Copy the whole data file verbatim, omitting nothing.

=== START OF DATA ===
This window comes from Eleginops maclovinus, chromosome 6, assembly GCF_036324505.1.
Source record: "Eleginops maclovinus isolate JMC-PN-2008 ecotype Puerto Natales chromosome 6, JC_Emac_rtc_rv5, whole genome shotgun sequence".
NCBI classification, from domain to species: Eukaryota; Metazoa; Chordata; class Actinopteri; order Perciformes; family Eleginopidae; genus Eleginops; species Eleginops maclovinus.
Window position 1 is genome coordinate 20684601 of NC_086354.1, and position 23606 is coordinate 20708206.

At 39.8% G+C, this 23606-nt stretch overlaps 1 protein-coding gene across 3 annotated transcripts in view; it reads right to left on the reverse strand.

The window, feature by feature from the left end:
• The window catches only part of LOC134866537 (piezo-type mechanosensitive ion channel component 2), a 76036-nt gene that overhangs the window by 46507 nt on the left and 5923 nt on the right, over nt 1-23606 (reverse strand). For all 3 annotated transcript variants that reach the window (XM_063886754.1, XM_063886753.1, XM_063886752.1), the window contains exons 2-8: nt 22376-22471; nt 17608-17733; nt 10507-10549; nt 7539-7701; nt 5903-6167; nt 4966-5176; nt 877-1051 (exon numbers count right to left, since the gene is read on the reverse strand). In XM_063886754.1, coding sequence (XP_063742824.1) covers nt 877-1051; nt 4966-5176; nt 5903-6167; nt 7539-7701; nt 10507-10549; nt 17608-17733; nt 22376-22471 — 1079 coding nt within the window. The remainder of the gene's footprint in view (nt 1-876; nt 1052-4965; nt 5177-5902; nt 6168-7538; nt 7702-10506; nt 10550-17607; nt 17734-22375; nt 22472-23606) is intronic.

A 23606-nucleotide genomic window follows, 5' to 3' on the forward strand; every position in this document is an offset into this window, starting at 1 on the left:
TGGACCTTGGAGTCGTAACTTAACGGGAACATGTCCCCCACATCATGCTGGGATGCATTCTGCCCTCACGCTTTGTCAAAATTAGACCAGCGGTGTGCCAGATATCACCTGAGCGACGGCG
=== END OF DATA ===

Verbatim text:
This window comes from Eleginops maclovinus, chromosome 6, assembly GCF_036324505.1.
Source record: "Eleginops maclovinus isolate JMC-PN-2008 ecotype Puerto Natales chromosome 6, JC_Emac_rtc_rv5, whole genome shotgun sequence".
NCBI classification, from domain to species: Eukaryota; Metazoa; Chordata; class Actinopteri; order Perciformes; family Eleginopidae; genus Eleginops; species Eleginops maclovinus.
Window position 1 is genome coordinate 20684601 of NC_086354.1, and position 23606 is coordinate 20708206.

At 39.8% G+C, this 23606-nt stretch overlaps 1 protein-coding gene across 3 annotated transcripts in view; it reads right to left on the reverse strand.

The window, feature by feature from the left end:
• The window catches only part of LOC134866537 (piezo-type mechanosensitive ion channel component 2), a 76036-nt gene that overhangs the window by 46507 nt on the left and 5923 nt on the right, over nt 1-23606 (reverse strand). For all 3 annotated transcript variants that reach the window (XM_063886754.1, XM_063886753.1, XM_063886752.1), the window contains exons 2-8: nt 22376-22471; nt 17608-17733; nt 10507-10549; nt 7539-7701; nt 5903-6167; nt 4966-5176; nt 877-1051 (exon numbers count right to left, since the gene is read on the reverse strand). In XM_063886754.1, coding sequence (XP_063742824.1) covers nt 877-1051; nt 4966-5176; nt 5903-6167; nt 7539-7701; nt 10507-10549; nt 17608-17733; nt 22376-22471 — 1079 coding nt within the window. The remainder of the gene's footprint in view (nt 1-876; nt 1052-4965; nt 5177-5902; nt 6168-7538; nt 7702-10506; nt 10550-17607; nt 17734-22375; nt 22472-23606) is intronic.

A 23606-nucleotide genomic window follows, 5' to 3' on the forward strand; every position in this document is an offset into this window, starting at 1 on the left:
TGGACCTTGGAGTCGTAACTTAACGGGAACATGTCCCCCACATCATGCTGGGATGCATTCTGCCCTCACGCTTTGTCAAAATTAGACCAGCGGTGTGCCAGATATCACCTGAGCGACGGCG